Official website of the State of California

Resources for California

Governor Newsom, Superintendent Thurmond Announce Nearly 1,000 New Community Schools

WHAT YOU NEED TO KNOW: Community schools get families the resources and support they need to thrive, like health care and mental health and social services – everything from counseling to summer school programs to tutoring. California is turning thousands of schools into community schools; supporting students outside of the classroom helps them succeed inside the classroom.

SACRAMENTO – Today, Governor Gavin Newsom, State Board of Education (SBE) President Linda Darling-Hammond, and State Superintendent of Public Instruction Tony Thurmond announced that SBE unanimously approved nearly $1.3 billion in grants, appropriated during the 2021-22 and 2022-23 budget years, for community schools at its May meeting – the largest allocation of funds yet under the state’s nation-leading initiative to transform schools through a child- and family-centered lens.

WHAT GOVERNOR NEWSOM SAID: “California is transforming education to make schools a place where every family and student can succeed. Today we are expanding community schools across the state, offering everything from free meals twice a day, to mental health counseling, to before, after, and summer school programs to thousands more students.”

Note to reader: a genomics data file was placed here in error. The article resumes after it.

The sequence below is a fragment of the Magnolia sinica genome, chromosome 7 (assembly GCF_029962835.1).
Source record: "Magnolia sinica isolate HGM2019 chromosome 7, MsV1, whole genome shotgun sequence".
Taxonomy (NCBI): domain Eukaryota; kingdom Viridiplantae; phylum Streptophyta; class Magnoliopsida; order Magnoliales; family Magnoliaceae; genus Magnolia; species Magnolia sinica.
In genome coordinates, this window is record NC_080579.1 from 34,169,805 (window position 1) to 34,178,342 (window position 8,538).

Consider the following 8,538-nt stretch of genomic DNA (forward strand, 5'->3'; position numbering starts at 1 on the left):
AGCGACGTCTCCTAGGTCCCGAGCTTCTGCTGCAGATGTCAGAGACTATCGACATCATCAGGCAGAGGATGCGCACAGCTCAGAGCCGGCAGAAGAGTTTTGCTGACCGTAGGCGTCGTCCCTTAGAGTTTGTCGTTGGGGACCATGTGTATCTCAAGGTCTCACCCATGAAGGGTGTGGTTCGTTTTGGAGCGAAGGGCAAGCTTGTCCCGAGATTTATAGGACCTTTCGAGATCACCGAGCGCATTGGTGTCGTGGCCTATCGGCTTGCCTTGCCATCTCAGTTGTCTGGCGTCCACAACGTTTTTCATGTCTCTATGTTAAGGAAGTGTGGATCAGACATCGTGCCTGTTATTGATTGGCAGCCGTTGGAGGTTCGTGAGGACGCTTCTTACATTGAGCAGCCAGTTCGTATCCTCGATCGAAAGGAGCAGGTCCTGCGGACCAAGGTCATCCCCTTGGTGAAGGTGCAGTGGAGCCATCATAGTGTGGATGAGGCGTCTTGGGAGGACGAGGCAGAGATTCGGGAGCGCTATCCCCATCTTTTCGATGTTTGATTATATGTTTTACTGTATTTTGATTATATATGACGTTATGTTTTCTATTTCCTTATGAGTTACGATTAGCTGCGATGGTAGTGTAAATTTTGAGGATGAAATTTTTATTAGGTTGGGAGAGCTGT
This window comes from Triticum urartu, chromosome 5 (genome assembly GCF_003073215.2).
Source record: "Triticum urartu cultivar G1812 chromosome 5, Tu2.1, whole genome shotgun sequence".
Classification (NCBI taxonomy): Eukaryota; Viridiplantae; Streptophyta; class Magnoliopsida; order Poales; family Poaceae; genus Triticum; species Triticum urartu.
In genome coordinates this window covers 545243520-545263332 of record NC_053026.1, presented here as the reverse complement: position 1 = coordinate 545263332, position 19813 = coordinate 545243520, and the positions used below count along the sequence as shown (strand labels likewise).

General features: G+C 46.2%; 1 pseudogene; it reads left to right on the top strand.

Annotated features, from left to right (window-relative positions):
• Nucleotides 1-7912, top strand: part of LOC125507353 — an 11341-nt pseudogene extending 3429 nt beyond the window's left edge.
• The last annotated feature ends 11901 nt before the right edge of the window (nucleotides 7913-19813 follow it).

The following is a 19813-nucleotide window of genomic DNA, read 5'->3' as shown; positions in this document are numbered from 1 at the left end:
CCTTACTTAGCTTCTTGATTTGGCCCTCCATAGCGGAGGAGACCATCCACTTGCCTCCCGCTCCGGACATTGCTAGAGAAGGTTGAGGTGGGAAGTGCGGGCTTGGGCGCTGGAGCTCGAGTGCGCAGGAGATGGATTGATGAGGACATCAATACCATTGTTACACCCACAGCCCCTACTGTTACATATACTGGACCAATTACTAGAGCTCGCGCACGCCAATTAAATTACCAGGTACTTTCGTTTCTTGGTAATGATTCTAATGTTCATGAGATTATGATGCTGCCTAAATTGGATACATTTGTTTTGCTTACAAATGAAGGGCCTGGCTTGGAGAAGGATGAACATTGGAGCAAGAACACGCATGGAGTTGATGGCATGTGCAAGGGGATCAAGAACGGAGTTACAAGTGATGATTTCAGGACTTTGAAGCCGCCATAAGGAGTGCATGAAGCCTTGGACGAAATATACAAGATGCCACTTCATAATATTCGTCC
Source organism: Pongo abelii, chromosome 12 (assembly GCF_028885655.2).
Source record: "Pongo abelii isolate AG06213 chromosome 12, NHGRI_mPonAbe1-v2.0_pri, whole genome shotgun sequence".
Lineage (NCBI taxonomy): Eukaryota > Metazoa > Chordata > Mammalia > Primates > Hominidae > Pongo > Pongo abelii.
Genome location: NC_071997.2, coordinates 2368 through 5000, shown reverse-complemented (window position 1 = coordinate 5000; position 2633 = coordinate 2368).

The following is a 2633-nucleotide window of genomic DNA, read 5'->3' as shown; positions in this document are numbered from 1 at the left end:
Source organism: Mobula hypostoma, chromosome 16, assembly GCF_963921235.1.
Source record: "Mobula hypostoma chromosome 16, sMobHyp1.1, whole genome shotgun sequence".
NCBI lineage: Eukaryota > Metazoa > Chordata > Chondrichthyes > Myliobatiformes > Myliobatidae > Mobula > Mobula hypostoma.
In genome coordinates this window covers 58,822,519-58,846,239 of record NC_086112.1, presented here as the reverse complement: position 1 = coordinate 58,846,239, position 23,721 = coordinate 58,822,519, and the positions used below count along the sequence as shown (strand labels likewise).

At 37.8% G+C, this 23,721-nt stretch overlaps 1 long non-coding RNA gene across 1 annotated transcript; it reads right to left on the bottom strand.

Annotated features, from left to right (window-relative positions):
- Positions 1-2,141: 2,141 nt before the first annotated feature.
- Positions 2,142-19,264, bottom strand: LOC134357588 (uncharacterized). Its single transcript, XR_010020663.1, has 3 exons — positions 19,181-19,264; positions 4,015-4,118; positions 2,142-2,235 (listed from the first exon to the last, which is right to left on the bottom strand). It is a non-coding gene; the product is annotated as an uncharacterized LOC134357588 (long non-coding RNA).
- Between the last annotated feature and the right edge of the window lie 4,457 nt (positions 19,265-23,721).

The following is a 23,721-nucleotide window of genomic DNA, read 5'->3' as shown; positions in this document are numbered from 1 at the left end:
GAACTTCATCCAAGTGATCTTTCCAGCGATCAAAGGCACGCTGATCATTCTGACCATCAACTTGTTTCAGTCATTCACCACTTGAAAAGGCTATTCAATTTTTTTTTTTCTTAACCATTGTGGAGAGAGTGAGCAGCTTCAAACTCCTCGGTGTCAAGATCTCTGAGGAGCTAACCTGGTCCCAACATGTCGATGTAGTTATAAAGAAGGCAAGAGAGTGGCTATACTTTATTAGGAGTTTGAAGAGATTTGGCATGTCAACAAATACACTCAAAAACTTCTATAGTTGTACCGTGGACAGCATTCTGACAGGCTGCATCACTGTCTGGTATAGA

WHAT THIS MEANS: Community schools are a key initiative of California’s historic transformation of public schools that includes universal free school meals, universal transitional kindergarten, before- and after-school learning and investments in teacher training, coaching, recruitment and retention. The CCSPP statewide technical assistance infrastructure supports schools and LEAs to coordinate the implementation of these initiatives for maximum impact and sustainability.

The ten-year, $4.1 billion California Community Schools Partnership Program (CCSPP) is the nation’s largest investment in dismantling barriers to learning that contribute to inequitable student outcomes. Community schools partner with education, county, and nonprofit entities to provide integrated health, mental health, and social services alongside high-quality, supportive instruction with a strong focus on community, family and student engagement.

WHAT SBE PRESIDENT DARLING-HAMMOND SAID: “We know children learn best when they are healthy, happy and in a learning environment where they are surrounded by knowledgeable and caring adults attuned to their needs. Well-resourced community schools have been proven to transform students’ lives and improve the well-being of families, thus uplifting entire communities. I am grateful to Governor Newsom, the Legislature, State Superintendent Thurmond and my fellow Board members for continuing to prioritize family partnerships, equity and a ‘whole child’ agenda in public education.”